Again, Santa Cruz doctor helps save family who ate poisonous mushrooms
By Jodi Gumz
Santa Cruz Sentinel
Posted: 01/12/2009 07:48:01 AM PST
Click photo to enlarge
Dr. Todd Mitchell with a pair of poisonous death cap mushrooms. Mitchell has treated several people who have eaten the toxic fungus.
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The call that awakened Dr. Todd Mitchell on the Tuesday after Christmas gave him chills.
A woman and her twin 11-year-old grandsons had eaten soup made from deadly mushrooms they picked in the woods. Dr. Kent Olson of California Poison Control was on the line, asking how to contact the German company that makes a drug used to treat death cap mushroom cases in Europe.
Mitchell knew mortality from death caps is higher for children.
He felt a sense of urgency, and the situation was hauntingly familiar.
Two years ago at Dominican Hospital in Santa Cruz, Mitchell and Dr. Wendy Knapp treated a family of six who had eaten tacos made of death cap mushrooms they picked at Wilder Ranch State Park.
Mitchell searched Google and found a treatment used in Europe, an intravenous milk thistle preparation called Legalon-Sil. He persuaded the Food and Drug Administration to allow its use as an emergency investigational new drug. He arranged for an air courier to deliver the medication to the San Francisco hospital where four of the six patients had been taken after developing liver failure and needed transplants.
None of the patients underwent transplants. All recovered but one, the 83-year-old grandmother. Her liver recovered but she succumbed to kidney failure.
Afterward, Mitchell prepared a report on the treatment for the FDA and made a presentation at a European toxicology conference in Seville, Spain.
was being asked whether he could retrace his steps, procure the intravenous milk thistle, obtain FDA approval and get it to San Francisco the very next day.
"It was like déjà vu all over," Mitchell said.
This time, the patients included Sarah Elbert, 72, a retired history professor and lifelong mushroom hunter from Ithaca, N.Y. While visiting her grandsons in the Bay Area, she had taken them mushroom picking on Mount Tamalpais in Marin County the Sunday after Christmas, and made soup.
Twelve hours later, all three were vomiting and experiencing diarrhea. Twice they went to the hospital and were discharged.
When the symptoms worsened, the family returned to the hospital, where they were told to drive to University of California-San Francisco Medical Center, which has a pediatric liver transplant unit.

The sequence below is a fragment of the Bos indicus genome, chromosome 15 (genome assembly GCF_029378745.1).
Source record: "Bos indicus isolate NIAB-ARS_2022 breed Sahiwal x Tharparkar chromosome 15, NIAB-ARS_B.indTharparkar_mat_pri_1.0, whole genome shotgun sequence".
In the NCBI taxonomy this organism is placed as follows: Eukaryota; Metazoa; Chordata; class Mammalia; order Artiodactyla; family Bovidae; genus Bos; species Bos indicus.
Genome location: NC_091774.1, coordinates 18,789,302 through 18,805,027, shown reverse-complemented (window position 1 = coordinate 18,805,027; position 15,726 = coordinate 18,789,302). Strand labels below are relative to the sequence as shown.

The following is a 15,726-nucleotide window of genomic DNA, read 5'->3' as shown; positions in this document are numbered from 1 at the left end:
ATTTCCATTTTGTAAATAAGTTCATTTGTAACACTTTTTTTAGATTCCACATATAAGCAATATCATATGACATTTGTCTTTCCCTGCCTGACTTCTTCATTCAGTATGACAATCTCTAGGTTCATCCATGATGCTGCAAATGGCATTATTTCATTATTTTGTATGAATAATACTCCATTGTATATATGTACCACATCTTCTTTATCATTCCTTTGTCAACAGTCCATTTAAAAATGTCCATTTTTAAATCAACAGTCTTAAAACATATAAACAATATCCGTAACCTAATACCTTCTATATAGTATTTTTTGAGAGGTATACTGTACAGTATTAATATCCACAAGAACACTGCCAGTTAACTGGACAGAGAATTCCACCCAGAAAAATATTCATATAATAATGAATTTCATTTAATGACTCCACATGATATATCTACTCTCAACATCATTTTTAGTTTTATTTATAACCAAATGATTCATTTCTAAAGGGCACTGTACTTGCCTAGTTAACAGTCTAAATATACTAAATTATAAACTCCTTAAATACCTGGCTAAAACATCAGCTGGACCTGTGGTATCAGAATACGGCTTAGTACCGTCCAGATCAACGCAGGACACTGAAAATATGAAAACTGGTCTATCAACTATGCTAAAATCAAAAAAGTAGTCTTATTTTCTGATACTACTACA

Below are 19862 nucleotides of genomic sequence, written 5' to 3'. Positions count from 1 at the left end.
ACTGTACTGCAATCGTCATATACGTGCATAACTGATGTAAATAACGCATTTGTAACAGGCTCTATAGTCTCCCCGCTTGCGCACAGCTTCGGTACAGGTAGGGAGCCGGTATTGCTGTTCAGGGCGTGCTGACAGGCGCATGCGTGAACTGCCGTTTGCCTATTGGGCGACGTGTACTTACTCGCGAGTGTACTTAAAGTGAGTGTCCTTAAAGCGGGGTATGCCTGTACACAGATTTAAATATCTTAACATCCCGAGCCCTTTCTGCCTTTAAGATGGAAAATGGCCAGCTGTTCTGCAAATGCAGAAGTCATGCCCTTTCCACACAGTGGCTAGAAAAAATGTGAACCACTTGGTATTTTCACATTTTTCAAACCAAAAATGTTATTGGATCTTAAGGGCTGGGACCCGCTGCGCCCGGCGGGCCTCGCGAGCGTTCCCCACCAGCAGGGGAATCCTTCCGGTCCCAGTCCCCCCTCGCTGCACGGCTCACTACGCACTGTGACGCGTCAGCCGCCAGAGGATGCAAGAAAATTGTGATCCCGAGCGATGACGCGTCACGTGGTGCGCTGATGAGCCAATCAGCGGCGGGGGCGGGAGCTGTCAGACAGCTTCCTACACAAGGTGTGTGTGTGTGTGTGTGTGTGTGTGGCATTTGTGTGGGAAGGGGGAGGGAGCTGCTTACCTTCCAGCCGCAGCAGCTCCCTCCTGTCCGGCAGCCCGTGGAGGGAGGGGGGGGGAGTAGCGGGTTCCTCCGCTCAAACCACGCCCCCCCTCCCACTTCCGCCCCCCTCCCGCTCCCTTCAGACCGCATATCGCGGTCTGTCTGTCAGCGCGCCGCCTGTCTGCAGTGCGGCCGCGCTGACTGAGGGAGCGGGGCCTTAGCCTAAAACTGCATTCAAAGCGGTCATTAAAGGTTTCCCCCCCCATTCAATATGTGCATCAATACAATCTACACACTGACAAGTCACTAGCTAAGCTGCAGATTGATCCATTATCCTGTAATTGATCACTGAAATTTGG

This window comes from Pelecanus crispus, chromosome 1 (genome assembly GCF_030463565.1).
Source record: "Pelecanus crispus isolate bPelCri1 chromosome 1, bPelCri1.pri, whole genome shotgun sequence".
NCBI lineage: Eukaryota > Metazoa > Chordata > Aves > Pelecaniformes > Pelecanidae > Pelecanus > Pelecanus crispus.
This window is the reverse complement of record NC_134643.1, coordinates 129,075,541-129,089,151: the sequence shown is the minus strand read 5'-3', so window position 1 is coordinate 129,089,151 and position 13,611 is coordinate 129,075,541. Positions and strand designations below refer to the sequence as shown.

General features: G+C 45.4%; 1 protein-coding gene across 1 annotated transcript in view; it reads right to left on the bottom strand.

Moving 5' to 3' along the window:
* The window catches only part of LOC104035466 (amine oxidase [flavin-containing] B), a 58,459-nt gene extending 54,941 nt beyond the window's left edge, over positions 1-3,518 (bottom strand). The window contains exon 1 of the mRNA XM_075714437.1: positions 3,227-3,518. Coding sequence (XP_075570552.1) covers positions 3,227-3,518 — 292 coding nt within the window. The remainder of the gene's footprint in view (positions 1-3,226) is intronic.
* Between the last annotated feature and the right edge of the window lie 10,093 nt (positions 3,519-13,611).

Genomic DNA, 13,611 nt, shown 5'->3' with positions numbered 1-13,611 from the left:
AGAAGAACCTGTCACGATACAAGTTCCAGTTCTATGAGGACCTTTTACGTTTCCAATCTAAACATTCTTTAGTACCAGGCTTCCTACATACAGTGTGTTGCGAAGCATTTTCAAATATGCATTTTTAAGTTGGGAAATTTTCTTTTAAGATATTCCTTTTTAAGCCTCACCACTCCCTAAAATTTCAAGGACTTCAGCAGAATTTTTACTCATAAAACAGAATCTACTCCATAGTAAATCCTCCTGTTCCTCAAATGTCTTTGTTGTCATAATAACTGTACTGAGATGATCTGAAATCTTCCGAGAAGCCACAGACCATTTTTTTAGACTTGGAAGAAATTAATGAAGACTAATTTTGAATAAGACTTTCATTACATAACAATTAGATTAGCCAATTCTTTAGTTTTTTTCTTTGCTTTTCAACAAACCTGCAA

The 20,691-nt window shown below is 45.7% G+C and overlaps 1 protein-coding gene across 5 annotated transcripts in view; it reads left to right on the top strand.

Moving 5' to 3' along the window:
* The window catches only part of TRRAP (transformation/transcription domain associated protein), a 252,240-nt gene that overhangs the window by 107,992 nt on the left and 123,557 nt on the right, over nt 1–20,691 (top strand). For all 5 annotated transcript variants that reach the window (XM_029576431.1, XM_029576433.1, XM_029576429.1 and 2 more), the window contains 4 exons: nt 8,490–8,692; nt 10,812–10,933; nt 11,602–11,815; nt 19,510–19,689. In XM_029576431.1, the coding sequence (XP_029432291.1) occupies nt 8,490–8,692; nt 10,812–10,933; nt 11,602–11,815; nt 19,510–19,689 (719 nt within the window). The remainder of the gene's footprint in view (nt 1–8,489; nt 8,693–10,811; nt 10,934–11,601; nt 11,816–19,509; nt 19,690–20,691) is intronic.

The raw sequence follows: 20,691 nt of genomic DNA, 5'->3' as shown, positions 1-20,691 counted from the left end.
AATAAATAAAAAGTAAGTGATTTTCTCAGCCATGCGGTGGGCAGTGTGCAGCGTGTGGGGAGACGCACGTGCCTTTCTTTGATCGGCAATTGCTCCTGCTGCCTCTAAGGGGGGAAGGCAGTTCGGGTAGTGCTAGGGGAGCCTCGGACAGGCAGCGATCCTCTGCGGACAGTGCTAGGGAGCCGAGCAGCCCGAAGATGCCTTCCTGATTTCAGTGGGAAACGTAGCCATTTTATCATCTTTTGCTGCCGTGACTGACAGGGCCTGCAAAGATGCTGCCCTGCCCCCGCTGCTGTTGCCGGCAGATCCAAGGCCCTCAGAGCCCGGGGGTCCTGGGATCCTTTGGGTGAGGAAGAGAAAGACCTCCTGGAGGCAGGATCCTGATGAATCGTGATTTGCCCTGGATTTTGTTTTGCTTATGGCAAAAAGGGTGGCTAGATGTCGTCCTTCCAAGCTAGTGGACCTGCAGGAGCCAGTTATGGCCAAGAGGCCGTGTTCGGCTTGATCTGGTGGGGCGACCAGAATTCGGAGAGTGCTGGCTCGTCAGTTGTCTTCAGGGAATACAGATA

Mitchell called Joe Veilleux of German drugmaker Madaus in Pittsburgh. Veilleux told him Madaus' offices in Germany were closed for the holiday and wouldn't reopen until Jan. 5. The same was true for an Italian company that bought Madaus six months after the Santa Cruz mushroom poison case.
"He told me I don't know what you will do,' " Mitchell said, so he called the FDA.
There is not a huge market for the drug in the United States because mushroom poisoning is more common in Europe. So the astronomical cost to get FDA approval for milk thistle extract, or silybinin, has so far stalled any effort to stock it in the United States for emergency use.
When Mitchell rang the FDA, he asked whether he could use the identification number granted two years ago for Legalon, which would speed things up. He was told he would have to reapply for permission.
Mitchell called the pharmacy at a hospital in Munich and asked for as much silybinin as it had in stock. Nicola Clausius, clinical pharmacist, said she would try to get the drug onto the next Lufthansa flight to San Francisco, departing Frankfurt the next morning. She arranged for a personal courier. As she packed the drug in a box, she asked whether Mitchell had the investigational new drug number the shipment required.
He didn't — yet.
Within hours of his call, the FDA phoned Mitchell. Staffers had met the Santa Cruz doctor and had seen the report he submitted the year before and decided to issue the requisite number.
Then the Munich pharmacist called with bad news. The first plane departing Frankfurt was sold out. The next flight would depart four hours later and arrive in San Francisco as rush hour traffic began.
Mitchell worried the special delivery would arrive too late for the twins, who were sicker than their grandmother. So he went to work explaining to Lufthansa why the stakes were high. After 15 minutes, he got a seat for the courier on the earliest flight.
But when the drug arrived — with expenses paid for by Madaus — there were only 14 vials rather than the 18 Mitchell had expected. Who would get what?
Doctors decided to treat the twins first because of the higher mortality rate in children.
By the next morning, both boys improved, allowing what remained of the drug to be given to their grandmother. She recovered and was discharged three days later. Her grandsons left the hospital eight days after ingesting the poison.
Another transglobal success story — that maybe next time won't be so hectic.
"I'm getting strong signals from the FDA that they may soon grant an open IND (investigational new drug) application for Legalon-Sil," Mitchell said Friday. "This would allow the antidote to be rapidly accessible from a California pharmacy after an amatoxin poisoning."
I think it's been known for some time that mil thistle if effective in treating mushroom poisoning. Most of the information comes from Germany where herbals are regulated and studied. Unfortunately, there hasn't been any evidence that mt is helpful with HCV. All studies so far have been negative.
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